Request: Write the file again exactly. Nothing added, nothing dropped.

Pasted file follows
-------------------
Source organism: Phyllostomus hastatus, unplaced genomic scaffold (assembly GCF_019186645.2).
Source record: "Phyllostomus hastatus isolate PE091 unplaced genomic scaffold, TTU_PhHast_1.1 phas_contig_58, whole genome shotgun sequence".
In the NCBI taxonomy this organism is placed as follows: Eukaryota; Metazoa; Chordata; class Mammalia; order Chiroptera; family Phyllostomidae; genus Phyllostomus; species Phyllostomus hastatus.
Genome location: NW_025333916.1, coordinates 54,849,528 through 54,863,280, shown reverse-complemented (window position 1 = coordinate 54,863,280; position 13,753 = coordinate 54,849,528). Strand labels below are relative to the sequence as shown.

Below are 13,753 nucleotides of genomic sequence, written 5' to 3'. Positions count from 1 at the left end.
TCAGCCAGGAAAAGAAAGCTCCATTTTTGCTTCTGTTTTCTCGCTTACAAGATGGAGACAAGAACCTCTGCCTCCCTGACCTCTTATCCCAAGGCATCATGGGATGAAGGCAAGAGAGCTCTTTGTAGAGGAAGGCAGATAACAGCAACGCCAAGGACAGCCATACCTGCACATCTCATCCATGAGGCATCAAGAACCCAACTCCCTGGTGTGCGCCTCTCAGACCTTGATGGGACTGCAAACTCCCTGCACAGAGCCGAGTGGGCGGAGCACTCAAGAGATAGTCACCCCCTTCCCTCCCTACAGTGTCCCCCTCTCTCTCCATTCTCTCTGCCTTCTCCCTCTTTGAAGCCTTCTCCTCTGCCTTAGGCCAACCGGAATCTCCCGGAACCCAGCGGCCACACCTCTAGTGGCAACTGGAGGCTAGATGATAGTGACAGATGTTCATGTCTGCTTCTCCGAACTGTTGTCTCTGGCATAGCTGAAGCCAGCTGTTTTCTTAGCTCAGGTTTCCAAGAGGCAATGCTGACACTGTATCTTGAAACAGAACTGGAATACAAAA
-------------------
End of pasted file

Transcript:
Source organism: Phyllostomus hastatus, unplaced genomic scaffold (assembly GCF_019186645.2).
Source record: "Phyllostomus hastatus isolate PE091 unplaced genomic scaffold, TTU_PhHast_1.1 phas_contig_58, whole genome shotgun sequence".
In the NCBI taxonomy this organism is placed as follows: Eukaryota; Metazoa; Chordata; class Mammalia; order Chiroptera; family Phyllostomidae; genus Phyllostomus; species Phyllostomus hastatus.
Genome location: NW_025333916.1, coordinates 54,849,528 through 54,863,280, shown reverse-complemented (window position 1 = coordinate 54,863,280; position 13,753 = coordinate 54,849,528). Strand labels below are relative to the sequence as shown.

Below are 13,753 nucleotides of genomic sequence, written 5' to 3'. Positions count from 1 at the left end.
TCAGCCAGGAAAAGAAAGCTCCATTTTTGCTTCTGTTTTCTCGCTTACAAGATGGAGACAAGAACCTCTGCCTCCCTGACCTCTTATCCCAAGGCATCATGGGATGAAGGCAAGAGAGCTCTTTGTAGAGGAAGGCAGATAACAGCAACGCCAAGGACAGCCATACCTGCACATCTCATCCATGAGGCATCAAGAACCCAACTCCCTGGTGTGCGCCTCTCAGACCTTGATGGGACTGCAAACTCCCTGCACAGAGCCGAGTGGGCGGAGCACTCAAGAGATAGTCACCCCCTTCCCTCCCTACAGTGTCCCCCTCTCTCTCCATTCTCTCTGCCTTCTCCCTCTTTGAAGCCTTCTCCTCTGCCTTAGGCCAACCGGAATCTCCCGGAACCCAGCGGCCACACCTCTAGTGGCAACTGGAGGCTAGATGATAGTGACAGATGTTCATGTCTGCTTCTCCGAACTGTTGTCTCTGGCATAGCTGAAGCCAGCTGTTTTCTTAGCTCAGGTTTCCAAGAGGCAATGCTGACACTGTATCTTGAAACAGAACTGGAATACAAAA